Small European ISPs will find it increasingly difficult to survive as large players begin to dominate the industry, which has been valued at $10 billion.
A study conducted by Analysys revealed that although the market was growing rapidly - with more than 3,000 ISPs in Europe - this figure is set to decline. The consumer ISP market will be dominated by big brands such as AOL and Freeserve, which will become increasingly acquisitive and consume smaller competitors.
Philip Lakelin, analyst at Anal-ysys, claimed that charges for dial-up services will become increasingly rare as more ISPs turn to e-commerce and advertising for revenue. However, retail brand ISPs will increasingly use their services as loss leaders to push other products.
'There will be no more monthly fees unless AOL can work very hard to justify its content,' Lakelin said. He added that the UK's free access model was likely to be replicated across mainland Europe. The latest company to jump on the bandwagon is Dell, with its pan-European service, DellNet, launched on 8 June.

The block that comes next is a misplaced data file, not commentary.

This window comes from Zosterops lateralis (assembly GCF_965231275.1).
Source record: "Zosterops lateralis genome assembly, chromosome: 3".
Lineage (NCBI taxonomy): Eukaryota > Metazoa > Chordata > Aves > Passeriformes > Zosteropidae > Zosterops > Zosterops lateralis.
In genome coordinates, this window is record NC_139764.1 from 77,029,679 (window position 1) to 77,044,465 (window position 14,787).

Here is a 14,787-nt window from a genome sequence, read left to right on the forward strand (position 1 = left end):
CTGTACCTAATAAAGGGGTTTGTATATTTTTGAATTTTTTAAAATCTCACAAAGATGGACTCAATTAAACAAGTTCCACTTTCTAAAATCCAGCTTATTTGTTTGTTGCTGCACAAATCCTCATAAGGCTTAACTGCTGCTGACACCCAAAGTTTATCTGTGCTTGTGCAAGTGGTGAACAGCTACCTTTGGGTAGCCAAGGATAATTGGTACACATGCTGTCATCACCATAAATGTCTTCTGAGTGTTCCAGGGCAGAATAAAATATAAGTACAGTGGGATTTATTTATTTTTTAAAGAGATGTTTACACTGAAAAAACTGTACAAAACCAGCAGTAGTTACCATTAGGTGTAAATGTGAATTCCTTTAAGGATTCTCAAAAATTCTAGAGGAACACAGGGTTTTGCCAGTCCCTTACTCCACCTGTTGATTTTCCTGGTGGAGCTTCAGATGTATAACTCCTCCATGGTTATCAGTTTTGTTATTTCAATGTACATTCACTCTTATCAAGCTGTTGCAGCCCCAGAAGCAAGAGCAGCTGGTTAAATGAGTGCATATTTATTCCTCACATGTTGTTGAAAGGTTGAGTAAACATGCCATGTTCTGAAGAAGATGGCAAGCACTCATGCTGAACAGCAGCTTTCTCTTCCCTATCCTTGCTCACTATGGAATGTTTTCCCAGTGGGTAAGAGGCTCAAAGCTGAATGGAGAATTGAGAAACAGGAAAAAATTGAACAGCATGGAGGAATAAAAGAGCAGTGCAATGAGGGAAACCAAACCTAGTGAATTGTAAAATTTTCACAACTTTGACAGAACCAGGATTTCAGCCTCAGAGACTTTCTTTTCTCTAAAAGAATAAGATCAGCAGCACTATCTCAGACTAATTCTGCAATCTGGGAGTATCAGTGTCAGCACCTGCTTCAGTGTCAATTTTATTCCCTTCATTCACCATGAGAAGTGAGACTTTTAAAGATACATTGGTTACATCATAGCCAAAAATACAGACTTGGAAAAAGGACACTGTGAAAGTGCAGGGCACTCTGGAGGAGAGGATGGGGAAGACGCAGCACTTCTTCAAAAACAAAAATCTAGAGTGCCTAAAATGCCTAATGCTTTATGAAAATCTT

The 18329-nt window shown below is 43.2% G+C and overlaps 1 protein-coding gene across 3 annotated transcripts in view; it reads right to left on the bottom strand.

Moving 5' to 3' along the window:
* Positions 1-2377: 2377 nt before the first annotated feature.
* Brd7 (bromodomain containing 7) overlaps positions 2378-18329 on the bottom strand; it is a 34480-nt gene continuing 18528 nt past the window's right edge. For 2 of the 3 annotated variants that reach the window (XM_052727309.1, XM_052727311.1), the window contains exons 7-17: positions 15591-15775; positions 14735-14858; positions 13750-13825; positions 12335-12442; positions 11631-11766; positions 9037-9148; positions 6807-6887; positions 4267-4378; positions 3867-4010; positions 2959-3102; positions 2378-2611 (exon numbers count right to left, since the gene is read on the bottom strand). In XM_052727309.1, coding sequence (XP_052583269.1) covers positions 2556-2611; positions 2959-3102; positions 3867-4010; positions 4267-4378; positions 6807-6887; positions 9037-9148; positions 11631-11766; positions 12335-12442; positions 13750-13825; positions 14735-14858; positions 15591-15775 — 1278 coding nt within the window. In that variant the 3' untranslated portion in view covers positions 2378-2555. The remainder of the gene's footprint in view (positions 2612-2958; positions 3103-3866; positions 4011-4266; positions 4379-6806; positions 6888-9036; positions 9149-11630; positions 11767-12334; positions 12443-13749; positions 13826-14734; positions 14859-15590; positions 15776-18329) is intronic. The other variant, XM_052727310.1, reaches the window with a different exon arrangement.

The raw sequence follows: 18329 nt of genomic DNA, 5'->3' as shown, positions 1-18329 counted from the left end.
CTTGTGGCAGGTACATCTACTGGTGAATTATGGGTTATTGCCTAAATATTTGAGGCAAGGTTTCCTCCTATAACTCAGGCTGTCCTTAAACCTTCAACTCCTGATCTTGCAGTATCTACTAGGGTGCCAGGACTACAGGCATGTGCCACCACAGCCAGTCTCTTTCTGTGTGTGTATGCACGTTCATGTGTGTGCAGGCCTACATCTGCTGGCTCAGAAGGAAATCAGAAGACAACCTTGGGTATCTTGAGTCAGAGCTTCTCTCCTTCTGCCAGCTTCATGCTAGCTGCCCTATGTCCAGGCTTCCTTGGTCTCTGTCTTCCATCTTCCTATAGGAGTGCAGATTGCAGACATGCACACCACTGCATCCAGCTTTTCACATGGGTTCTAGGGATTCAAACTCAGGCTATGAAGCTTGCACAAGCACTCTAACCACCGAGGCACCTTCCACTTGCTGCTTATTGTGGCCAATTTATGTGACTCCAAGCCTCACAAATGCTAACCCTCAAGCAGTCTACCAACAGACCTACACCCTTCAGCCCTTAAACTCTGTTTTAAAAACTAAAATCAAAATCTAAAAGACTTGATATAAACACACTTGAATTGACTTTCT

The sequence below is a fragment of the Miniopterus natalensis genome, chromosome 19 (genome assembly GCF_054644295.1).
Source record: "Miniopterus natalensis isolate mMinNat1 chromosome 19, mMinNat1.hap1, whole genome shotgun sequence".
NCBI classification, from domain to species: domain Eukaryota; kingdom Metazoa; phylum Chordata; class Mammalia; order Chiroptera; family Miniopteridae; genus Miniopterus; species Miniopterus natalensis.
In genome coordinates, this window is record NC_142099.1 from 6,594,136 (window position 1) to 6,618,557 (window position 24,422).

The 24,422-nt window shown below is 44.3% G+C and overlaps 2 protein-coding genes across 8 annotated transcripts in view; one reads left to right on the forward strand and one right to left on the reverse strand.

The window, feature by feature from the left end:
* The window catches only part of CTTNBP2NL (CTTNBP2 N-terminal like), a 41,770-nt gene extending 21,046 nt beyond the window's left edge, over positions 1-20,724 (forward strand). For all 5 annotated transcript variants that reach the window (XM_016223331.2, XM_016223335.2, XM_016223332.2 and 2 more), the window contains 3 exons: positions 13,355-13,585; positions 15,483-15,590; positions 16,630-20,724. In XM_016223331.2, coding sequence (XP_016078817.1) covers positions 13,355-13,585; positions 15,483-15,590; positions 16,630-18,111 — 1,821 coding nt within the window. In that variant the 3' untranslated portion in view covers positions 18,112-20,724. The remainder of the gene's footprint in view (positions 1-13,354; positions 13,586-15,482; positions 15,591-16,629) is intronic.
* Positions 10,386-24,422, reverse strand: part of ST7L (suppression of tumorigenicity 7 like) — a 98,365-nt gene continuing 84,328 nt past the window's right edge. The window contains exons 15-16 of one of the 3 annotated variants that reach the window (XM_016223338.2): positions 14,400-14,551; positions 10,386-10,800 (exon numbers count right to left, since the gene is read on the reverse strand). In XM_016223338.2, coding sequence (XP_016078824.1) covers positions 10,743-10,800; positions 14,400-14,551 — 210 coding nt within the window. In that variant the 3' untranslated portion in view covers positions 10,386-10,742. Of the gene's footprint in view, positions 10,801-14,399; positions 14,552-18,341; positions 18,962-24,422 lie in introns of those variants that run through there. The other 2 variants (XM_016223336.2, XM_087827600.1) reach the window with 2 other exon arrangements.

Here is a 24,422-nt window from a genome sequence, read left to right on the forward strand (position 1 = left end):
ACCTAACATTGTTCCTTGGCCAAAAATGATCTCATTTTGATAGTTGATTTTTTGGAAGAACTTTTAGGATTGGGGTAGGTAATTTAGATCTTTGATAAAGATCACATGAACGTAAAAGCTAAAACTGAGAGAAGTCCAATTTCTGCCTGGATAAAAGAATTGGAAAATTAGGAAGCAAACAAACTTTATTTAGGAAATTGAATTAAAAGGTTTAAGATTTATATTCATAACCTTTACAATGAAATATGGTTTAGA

Business and consumer-oriented ISPs will continue to polarise, with the former placing increasing emphasis on offering stable robust networks and service-level guarantees.
The report estimated the value of the European ISP market to be $10 billion for 1998. The UK has three million subscribers and 300 ISPs. Germany has the greatest number of subscribers and ISPs, with 6.5 million and 600 respectively.
LOOSENING THE CHAINS ON E-COMMERCE
In Parliament last week, Steven Webb, Liberal Democrat MP for Northavon, raised the question of high telephone charges handicapping the growth of the UK's internet industry. He asked the government to encourage internet adoption and accused it of refusing to see the need to intervene to force telecoms to offer unmetered internet calls.
This comes as research from the University of Texas revealed that the value of the internet and e-commerce to the US economy was $301 billion for 1998.
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